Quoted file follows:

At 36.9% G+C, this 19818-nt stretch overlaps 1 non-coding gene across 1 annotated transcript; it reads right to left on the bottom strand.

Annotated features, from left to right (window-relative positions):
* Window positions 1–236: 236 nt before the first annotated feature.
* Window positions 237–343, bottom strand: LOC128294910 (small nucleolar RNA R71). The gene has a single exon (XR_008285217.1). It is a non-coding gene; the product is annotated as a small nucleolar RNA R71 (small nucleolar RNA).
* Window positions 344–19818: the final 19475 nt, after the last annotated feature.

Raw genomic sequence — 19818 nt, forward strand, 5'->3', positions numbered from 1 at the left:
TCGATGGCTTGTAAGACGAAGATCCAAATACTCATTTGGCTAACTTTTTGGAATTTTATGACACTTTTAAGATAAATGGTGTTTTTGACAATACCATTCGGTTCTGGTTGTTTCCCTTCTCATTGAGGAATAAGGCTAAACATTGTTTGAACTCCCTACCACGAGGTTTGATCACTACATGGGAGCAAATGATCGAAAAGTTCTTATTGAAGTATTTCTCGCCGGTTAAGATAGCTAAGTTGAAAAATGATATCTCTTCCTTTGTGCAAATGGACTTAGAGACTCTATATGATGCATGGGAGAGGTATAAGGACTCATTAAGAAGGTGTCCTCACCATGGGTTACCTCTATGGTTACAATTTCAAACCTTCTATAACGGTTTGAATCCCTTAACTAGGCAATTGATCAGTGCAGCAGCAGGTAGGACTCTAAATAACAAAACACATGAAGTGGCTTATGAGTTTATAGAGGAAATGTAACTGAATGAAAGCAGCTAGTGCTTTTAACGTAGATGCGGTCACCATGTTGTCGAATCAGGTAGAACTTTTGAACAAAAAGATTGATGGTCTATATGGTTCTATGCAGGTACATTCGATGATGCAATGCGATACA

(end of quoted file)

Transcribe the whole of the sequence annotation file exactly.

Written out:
At 36.9% G+C, this 19818-nt stretch overlaps 1 non-coding gene across 1 annotated transcript; it reads right to left on the bottom strand.

Annotated features, from left to right (window-relative positions):
* Window positions 1–236: 236 nt before the first annotated feature.
* Window positions 237–343, bottom strand: LOC128294910 (small nucleolar RNA R71). The gene has a single exon (XR_008285217.1). It is a non-coding gene; the product is annotated as a small nucleolar RNA R71 (small nucleolar RNA).
* Window positions 344–19818: the final 19475 nt, after the last annotated feature.

Raw genomic sequence — 19818 nt, forward strand, 5'->3', positions numbered from 1 at the left:
TCGATGGCTTGTAAGACGAAGATCCAAATACTCATTTGGCTAACTTTTTGGAATTTTATGACACTTTTAAGATAAATGGTGTTTTTGACAATACCATTCGGTTCTGGTTGTTTCCCTTCTCATTGAGGAATAAGGCTAAACATTGTTTGAACTCCCTACCACGAGGTTTGATCACTACATGGGAGCAAATGATCGAAAAGTTCTTATTGAAGTATTTCTCGCCGGTTAAGATAGCTAAGTTGAAAAATGATATCTCTTCCTTTGTGCAAATGGACTTAGAGACTCTATATGATGCATGGGAGAGGTATAAGGACTCATTAAGAAGGTGTCCTCACCATGGGTTACCTCTATGGTTACAATTTCAAACCTTCTATAACGGTTTGAATCCCTTAACTAGGCAATTGATCAGTGCAGCAGCAGGTAGGACTCTAAATAACAAAACACATGAAGTGGCTTATGAGTTTATAGAGGAAATGTAACTGAATGAAAGCAGCTAGTGCTTTTAACGTAGATGCGGTCACCATGTTGTCGAATCAGGTAGAACTTTTGAACAAAAAGATTGATGGTCTATATGGTTCTATGCAGGTACATTCGATGATGCAATGCGATACA